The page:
new environment is the first non white-space character on the
next non-comment line. The new indentation environment is
released when the closing brace is encountered, and the prior
one is reinstated.

I'd like this form of function definition for interactive fiction (IF)
games, since it allows me to create a function and put it into
an instance with one operation, rather than having to create
the function at the module level, and then bind it into the instance
with another function call after the definition is complete.

John Roth
Jul 18 '05 #3

P: n/a
Ville Vainio <vi***@spammers.com> wrote in message news:<du*************@lehtori.cc.tut.fi>...
I participated in a short thread on c.l.ruby, and had myself convinced
that "blocks" might be a good idea. For bragging rights, if nothing
else :).
...
foreach([(1,2), (2,4), (3,6)]) block(x,y):
assert y == X*2


Ruby's block is quite a bizarre animal. It's amazing how people can
make a big mess out of something so simple and so fundamental. A more
useful concept is plain-vanilla codeblock. I have mentioned before
syntax like:

def my_codeblock:
assert(y == x*2)

for (x,y) in [(1,2), (2,4), (3,6)]:
exec my_codeblock

Which you actually can do in Python, if you replace the def statement
with:

my_codeblock = compile('assert(y == x*2)', '<string>', 'exec')

------------------

Python's lack of compile-time, easily-debuggable codeblock is one of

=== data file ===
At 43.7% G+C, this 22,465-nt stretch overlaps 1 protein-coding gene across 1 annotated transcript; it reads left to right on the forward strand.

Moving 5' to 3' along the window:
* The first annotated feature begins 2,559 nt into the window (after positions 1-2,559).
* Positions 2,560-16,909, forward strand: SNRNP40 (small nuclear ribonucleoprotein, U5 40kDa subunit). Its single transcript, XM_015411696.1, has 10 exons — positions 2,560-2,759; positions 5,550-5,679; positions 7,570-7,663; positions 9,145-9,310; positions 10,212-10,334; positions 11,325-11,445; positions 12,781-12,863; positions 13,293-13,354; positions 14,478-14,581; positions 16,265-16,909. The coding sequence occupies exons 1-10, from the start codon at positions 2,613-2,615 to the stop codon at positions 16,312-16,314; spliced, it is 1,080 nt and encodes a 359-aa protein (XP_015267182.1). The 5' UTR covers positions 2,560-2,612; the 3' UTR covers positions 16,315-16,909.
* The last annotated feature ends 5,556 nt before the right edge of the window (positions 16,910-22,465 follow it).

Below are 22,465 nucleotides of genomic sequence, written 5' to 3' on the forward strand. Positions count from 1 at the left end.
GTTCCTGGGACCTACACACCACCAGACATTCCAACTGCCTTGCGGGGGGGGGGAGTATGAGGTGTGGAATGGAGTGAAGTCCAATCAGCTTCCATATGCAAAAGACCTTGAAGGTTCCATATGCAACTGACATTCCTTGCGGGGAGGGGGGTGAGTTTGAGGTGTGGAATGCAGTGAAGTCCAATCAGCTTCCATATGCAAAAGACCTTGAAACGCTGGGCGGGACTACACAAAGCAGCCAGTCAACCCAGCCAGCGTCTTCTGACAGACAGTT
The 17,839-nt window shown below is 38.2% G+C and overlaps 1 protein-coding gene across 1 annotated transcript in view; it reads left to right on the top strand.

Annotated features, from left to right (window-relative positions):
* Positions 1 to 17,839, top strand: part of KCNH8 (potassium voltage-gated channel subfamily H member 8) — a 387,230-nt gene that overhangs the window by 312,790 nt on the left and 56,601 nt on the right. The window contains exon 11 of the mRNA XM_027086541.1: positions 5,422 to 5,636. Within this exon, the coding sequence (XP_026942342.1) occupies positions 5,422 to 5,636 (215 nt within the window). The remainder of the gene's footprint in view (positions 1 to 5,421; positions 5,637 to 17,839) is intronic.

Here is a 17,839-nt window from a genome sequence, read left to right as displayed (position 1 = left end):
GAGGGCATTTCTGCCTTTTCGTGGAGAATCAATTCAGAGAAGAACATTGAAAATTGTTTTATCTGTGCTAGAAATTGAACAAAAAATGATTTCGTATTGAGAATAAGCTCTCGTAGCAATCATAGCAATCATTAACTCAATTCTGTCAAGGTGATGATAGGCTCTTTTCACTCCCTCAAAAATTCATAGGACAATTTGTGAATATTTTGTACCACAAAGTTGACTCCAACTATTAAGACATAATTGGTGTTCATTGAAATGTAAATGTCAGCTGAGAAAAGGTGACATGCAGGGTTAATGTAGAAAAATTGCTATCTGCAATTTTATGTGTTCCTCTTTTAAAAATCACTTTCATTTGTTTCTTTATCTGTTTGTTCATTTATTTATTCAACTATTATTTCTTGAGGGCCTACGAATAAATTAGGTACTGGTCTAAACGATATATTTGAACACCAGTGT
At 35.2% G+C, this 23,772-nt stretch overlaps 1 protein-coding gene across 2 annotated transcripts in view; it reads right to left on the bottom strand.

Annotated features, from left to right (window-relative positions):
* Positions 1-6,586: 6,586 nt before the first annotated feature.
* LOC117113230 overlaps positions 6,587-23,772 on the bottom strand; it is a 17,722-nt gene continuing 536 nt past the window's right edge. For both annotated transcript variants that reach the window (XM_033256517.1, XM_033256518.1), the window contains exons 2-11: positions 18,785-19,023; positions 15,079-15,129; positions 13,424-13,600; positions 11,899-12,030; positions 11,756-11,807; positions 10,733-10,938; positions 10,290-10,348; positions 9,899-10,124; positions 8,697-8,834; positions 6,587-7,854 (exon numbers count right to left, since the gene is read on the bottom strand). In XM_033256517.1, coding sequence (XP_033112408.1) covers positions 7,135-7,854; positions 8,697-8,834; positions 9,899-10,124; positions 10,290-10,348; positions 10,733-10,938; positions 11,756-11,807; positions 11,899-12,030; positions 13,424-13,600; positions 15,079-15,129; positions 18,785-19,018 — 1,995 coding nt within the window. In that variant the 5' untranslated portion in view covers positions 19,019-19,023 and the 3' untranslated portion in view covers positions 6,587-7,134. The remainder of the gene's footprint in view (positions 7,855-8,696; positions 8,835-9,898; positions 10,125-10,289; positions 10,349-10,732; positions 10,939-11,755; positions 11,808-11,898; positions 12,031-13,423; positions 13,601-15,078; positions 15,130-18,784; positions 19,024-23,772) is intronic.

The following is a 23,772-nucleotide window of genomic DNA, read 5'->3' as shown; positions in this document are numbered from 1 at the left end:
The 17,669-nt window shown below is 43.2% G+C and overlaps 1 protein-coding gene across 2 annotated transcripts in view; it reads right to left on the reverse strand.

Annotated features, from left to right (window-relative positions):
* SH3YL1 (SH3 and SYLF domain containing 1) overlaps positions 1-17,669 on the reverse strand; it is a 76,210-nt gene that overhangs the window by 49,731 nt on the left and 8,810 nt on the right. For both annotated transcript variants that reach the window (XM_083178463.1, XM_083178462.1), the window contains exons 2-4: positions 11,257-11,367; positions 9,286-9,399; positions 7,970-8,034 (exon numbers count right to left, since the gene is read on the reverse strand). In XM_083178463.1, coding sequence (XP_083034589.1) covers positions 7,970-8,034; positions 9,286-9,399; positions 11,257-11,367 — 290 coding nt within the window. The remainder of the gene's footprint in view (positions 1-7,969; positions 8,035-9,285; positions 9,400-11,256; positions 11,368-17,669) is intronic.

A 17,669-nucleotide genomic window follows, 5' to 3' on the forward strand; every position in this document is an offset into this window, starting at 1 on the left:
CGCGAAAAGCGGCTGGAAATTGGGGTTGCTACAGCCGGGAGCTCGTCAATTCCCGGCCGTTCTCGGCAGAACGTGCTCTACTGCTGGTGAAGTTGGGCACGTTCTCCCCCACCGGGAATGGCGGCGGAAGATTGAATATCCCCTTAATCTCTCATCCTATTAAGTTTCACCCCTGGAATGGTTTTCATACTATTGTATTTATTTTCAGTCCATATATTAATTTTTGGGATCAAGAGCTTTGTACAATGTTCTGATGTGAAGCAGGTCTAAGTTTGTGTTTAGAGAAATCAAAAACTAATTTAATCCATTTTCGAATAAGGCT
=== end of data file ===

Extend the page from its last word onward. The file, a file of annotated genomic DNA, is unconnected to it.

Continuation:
the obvious major shortcomings/mistakes of the language. Codeblocks
are absolutely wonderful for metaprogramming, to the point of being
essential. This topic has been discussed before, and I am not going
back there. When people are short-sighted, there is no cure. :) Other
people can take over the issue.

regards,

Hung Jung
Jul 18 '05 #4

P: n/a
fn***@u.washington.edu (Lonnie Princehouse) wrote in message news:<f7**************************@posting.google. com>...

# But now it's an idee fixe. Here we go again!
import inspect, re

def block(f):
# won't work from stdin, function code must be in a file
# decompyle could help?
source = inspect.getsource(f)
source = source[source.index('\n')+1:]
indent = re.search('^(\s+)\S',source).group(1)
source = re.sub('(?m)^%s' % indent, '', source)
return compile(source, '<string>', 'exec')

def my_codeblock():
z = x + y

my_codeblock = block(my_codeblock)

for (x,y) in [(1,2), (2,4), (3,6)]:
exec my_codeblock


Man, it's a hack all right, but what a brilliant one! :) Never ever
seen anyone coming up with it.